There are a number of considerations you should take into account when determining how the Quality Payment Program (QPP) will impact your practice, and what options would be best for you and your patients.
Are you exempt under the MIPS low-volume threshold?
CMS has proposed that ob-gyns who see 100 or fewer Medicare Part B patients and have $10,000 or less in submitted Medicare charges are exempt from reporting in MIPS. ACOG estimates that at least 50 percent of ob-gyns who currently bill Medicare will meet this threshold and be exempt from reporting. We’re working to make this threshold easier for ob-gyns to reach, advocating for 150 patients and $30,000.
In order to evaluate whether or not you may be exempt from MIPS, you should review your patient panel to see whether you saw 100 or fewer Medicare Part B patients in the previous calendar year. (Please note, Medicare Advantage patients are not included in MIPS.) You should also query your electronic health record (EHR) system to determine whether your submitted charges to Medicare exceeded $10,000 during the previous calendar year. If you cannot access this information in your EHR, you can also access publically-available Medicare data and search for your National Provider Identification (NPI) number to determine whether you may meet the low-volume threshold based on previous years. Exempt physicians will receive a 0.5 percent payment adjustment to the Physician Fee Schedule in 2019 and no payment adjustment from 2020 to 2025 to the fee schedule. In 2026 and beyond, exempt physicians will see fee increases of 0.25 percent to the Physician Fee Schedule. MIPS reporting is voluntary for exempt physicians, but reporting won’t result in any additional payments.
Will the cost of reporting exceed your negative payment adjustment?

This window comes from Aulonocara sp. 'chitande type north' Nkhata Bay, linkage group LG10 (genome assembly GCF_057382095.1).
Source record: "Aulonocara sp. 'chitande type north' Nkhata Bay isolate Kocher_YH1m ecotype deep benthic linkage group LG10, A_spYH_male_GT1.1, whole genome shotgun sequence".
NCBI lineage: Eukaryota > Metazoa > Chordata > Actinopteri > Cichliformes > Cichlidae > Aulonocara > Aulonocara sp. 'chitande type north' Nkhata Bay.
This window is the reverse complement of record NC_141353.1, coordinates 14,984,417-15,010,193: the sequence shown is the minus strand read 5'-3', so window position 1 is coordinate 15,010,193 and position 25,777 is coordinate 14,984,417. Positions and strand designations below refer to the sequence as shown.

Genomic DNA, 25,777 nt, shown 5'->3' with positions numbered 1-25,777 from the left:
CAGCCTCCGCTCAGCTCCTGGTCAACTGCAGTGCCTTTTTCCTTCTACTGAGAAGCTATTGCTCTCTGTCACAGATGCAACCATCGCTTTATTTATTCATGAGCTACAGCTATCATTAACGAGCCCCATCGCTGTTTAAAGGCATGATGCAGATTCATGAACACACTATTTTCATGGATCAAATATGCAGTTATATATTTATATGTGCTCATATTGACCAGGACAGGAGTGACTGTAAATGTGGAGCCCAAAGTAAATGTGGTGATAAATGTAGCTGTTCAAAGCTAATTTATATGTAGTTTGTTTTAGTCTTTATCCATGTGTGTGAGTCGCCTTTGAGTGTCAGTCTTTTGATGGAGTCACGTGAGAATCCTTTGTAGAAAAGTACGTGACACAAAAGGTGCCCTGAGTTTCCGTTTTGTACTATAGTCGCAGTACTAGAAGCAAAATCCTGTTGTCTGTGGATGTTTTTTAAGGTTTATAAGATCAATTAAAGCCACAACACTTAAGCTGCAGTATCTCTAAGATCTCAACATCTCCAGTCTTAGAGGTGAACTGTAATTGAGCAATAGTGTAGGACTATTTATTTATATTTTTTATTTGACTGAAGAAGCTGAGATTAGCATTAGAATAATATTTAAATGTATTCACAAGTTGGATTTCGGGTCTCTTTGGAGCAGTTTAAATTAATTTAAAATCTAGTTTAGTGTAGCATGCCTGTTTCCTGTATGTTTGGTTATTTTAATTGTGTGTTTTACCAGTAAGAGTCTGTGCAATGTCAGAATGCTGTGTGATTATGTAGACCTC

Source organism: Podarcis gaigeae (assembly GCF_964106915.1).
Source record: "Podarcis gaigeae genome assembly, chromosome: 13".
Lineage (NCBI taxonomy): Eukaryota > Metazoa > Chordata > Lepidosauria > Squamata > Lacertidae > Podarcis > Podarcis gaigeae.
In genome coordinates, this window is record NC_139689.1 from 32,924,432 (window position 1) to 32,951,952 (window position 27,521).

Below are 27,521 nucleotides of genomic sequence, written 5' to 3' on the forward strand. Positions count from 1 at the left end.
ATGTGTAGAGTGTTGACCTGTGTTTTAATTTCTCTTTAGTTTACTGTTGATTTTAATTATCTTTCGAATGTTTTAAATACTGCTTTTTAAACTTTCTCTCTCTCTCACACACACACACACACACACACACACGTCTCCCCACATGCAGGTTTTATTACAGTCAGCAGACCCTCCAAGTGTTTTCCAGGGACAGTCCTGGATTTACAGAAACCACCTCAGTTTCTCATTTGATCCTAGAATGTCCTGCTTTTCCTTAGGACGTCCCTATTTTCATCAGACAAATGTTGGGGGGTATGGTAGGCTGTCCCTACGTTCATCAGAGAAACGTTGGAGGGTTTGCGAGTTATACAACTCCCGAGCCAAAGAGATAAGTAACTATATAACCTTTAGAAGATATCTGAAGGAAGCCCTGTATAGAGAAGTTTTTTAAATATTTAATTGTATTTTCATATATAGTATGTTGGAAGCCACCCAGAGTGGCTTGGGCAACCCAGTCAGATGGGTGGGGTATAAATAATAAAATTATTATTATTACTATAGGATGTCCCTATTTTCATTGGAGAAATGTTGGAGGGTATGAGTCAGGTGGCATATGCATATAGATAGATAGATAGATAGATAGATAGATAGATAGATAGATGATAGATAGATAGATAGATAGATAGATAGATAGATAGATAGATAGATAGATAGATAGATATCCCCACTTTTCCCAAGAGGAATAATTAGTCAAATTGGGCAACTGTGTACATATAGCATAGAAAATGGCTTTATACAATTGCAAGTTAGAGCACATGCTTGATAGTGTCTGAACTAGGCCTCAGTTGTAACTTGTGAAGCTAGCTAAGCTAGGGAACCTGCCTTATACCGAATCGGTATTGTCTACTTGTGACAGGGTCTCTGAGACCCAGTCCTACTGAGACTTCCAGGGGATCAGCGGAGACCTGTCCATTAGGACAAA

You should carefully examine how the infrastructure and staff costs required for MIPS reporting compare to your greatest potential payment cut in each performance year:
- 2019, 4 percent,
- 2020, 5 percent,
- 2021, 7 percent,
- 2022 and beyond, 9 percent.
If you would report as an individual, check your previous year’s Medicare revenue to see how your practice would fare if you didn’t report and received the lowest possible score. If reporting as a group, you’ll need to aggregate the revenue received from Medicare across all reporting providers in the group.
Should you report as an individual or as a group?
Groups are identified by Tax Identification Number (TIN) and are defined as having two or more eligible clinicians who have reassigned their billing rights to the TIN. Consider whether reporting as a group may limit your ability to report on relevant quality measures if you’re in a multispecialty practice and whether multiple EHR systems used by practices sharing the same TIN could complicate your reporting.
Other important steps:
- Prepare your practice and make changes now to help you succeed and thrive under MACRA, and most importantly, continue to provide high-quality care to your patients.
- ACOG estimates that up to half of all ob-gyns who bill Medicare will be exempt under the low-volume threshold. Figure out NOW whether you fit into this group.
- Review ACOG’s practice toolkit and checklist to figure out what steps you need to take to get ready. In the coming months, ACOG will release a practice toolkit and practice checklist with additional considerations and steps to take to ensure you’re ready to go on Day 1.
- Learn about the New Payment System. It’s a whole new way of getting paid, moving to the quality of care we provide. There’s a lot to learn, starting now.
- Advocate for Needed Changes. MACRA, like every system, program, and entity we’ve ever come across, is far from perfect. Many changes need to be made to make it work right. Here’s what ACOG is doing.
- ACOG provided extensive comments to the Centers for Medicare and Medicaid Services about how to improve the Quality Payment Program so it works for ob-gyns.
- ACOG is working closely with Members of Congress to ensure that CMS implements the program as Congress intended, to help physicians care for patients.
- ACOG will ask for your help in weighing in with policymakers about how the program affects practicing ob-gyns.
- Work Together. Together, we’ll help each other rise to this new challenge. We’ll all need to embrace this change and work for a positive outcome.